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NEW UPDATES Asean Affairs  18 June 2015  

IMF slashes RI’s growth target to 4.7 percent

The International Monetary Fund (IMF) has slashed its estimate on Indonesia’s economic growth to 4.7 percent for 2015, a growth revision similar to that made by the World Bank on the country’s economy last week.

It is the second revision that the IMF has made this year after it cut the projection to 5.2 percent in May from its original projection of 5.5 percent, which was made in October 2014.

IMF deputy managing director Mitsuhiro Furusawa said in Jakarta on Tuesday that the country was still facing challenges that could hamper its economic progress.

“Just before my visit here, our staff had discussions with the authorities. Based on our preliminary assessment, we expect this year’s growth to be at 4.7 percent, downgraded from the previous projection because there is still less demand [in economic activities],” he said during a discussion with local journalists.

The IMF’s latest revised forecast came less than a week after the World Bank cut its growth forecast on Indonesia.

The World Bank has not officially announced the forecast revision but in its global outlook summary issued on June 10, its prediction on Indonesia’s economic growth was lowered to 4.7 percent from its previous estimate of 5.2 percent announced in December, last year.

Among the components the IMF used for its new projection were weak trade data and the lackluster 4.7 percent growth in the first quarter. “As you know, import growth has slowed and export growth has slowed as well. We have factored that slower growth into our outlook on consumption and investment,” said David G. Cowen, IMF Asia and Pacific department division chief.

Exports have indeed continued to weaken, as revealed by the May trade data. In May, exports fell 15.2 percent year-on-year to US$12.56 billion. The result brought the January-to-May export figure to $64.72 billion, which was 11.8 percent lower than recorded during the same period in 2014.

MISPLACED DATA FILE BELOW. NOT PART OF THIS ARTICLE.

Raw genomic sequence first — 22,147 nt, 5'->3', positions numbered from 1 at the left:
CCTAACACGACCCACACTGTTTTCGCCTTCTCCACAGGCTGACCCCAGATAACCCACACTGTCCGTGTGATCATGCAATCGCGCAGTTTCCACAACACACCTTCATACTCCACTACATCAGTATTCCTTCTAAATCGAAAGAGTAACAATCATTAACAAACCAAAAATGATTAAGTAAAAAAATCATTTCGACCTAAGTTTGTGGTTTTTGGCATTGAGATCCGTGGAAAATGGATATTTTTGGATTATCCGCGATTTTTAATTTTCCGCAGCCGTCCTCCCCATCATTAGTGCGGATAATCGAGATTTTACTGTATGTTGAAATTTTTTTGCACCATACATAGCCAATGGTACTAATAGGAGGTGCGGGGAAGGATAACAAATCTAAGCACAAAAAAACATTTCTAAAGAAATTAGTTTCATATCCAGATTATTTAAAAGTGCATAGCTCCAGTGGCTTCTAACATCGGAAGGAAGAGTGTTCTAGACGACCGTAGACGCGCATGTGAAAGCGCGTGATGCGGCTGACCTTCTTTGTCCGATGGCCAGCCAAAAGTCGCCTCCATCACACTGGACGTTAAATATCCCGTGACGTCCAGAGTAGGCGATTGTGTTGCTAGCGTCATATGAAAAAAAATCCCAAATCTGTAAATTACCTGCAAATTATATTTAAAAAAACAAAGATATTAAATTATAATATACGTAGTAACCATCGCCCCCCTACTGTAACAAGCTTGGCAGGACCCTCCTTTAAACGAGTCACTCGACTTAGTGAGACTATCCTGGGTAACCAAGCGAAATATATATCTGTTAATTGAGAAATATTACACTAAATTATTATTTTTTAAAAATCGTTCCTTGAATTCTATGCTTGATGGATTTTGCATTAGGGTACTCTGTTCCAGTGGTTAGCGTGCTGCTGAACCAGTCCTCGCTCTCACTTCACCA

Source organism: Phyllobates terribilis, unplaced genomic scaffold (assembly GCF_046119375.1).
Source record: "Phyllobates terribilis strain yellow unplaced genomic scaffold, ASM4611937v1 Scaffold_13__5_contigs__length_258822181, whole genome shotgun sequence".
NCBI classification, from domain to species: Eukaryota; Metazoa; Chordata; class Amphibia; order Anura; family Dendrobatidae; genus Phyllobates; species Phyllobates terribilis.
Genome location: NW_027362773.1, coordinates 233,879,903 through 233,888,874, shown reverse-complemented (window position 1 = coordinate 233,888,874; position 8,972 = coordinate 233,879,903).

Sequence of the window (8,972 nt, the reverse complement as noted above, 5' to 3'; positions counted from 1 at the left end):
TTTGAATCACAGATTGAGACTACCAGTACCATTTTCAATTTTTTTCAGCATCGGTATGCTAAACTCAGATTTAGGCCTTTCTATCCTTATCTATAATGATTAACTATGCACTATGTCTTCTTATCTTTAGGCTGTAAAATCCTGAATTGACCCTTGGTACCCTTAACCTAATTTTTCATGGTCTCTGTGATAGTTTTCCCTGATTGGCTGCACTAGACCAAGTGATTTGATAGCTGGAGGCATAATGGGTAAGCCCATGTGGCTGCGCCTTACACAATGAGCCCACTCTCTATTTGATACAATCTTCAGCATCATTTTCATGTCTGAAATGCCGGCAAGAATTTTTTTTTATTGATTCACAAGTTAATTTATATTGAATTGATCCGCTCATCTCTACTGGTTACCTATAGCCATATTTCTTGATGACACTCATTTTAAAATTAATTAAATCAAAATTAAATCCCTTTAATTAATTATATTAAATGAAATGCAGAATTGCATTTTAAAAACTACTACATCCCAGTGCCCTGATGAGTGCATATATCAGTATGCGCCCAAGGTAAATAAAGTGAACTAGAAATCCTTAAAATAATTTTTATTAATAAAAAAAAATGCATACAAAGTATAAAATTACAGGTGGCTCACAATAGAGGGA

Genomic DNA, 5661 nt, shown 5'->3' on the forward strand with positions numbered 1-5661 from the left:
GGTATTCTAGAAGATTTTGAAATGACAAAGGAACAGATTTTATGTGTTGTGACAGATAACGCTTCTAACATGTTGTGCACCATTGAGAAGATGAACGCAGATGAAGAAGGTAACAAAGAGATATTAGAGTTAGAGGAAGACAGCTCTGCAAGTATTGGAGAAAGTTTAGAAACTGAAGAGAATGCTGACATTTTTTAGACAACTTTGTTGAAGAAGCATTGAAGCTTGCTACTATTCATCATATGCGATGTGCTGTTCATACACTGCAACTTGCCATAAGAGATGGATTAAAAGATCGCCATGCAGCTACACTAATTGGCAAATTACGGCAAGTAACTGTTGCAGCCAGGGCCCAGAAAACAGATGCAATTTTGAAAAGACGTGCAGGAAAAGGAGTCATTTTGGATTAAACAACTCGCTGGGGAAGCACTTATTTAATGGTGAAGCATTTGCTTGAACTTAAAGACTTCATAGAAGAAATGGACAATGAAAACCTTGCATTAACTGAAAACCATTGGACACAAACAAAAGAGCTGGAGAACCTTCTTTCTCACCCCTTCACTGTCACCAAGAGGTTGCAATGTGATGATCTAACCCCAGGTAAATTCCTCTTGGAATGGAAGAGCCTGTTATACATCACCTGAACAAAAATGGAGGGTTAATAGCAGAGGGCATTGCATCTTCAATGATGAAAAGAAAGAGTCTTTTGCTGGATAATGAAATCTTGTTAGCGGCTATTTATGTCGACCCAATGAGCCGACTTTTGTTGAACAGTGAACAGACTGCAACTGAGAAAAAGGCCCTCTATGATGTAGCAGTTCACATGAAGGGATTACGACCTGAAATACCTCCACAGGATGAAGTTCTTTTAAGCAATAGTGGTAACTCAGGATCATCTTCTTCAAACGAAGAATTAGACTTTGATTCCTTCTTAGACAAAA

Furusawa said several causes, including falling commodity prices, had led to the poor trade data, but he maintained the fund’s conviction of a moderate rebound in the second half, even though the change might not fully lift the economy.

Gundy Cahyadi, an economist at Singapore’s DBS Bank, shared the IMF’s view. “For now, our GDP growth is still at 5.1 percent, but yes, increasingly it looks like below 5 percent is definitely possible,” he wrote in an email.

He attributed the grimmer outlook to the pace of fiscal spending that had continued to “disappoint”.

“Up until May, total spending stood below 30 percent of the full-year target. At this rate, total spending for the year may only reach 70 percent of the target,” he said, adding that further delays in the spending might lead to more GDP growth disappointment.

Meanwhile, Barclays economist Wai Ho Leong argued that the IMF’s projection was too downbeat as the fund made the assumption that growth in the second quarter would be even weaker than the previous, despite the restart of government spending.

“It sounds like a pessimistic scenario, meant to galvanize the government into taking more decisive steps to boost growth by delivering on its infrastructure pledge,” he told The Jakarta Post.

Barclays expects to soon see a change that will boost the second quarter’s GDP, according to Leong. “That also means the snap back in momentum in Q3 could well be sudden and sharp, enough to take full year just above 5 percent,” he added. - See more at:

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This year in Thailand-what next?

AseanAffairs   04 January 2011
By David Swartzentruber      

It is commonplace in journalism to write two types of articles at the transition point between the year that has passed and the New Year. As this writer qualifies as an “old hand” in observing Thailand with a track record dating back 14 years, it is time take a shot at what may unfold in Thailand in 2011.

The first issue that can’t be answered is the health of Thailand’s beloved King Bhumibol, who is now 83 years old. He is the world's longest reigning monarch, but elaborate birthday celebrations in December failed to mask concern over his health. More






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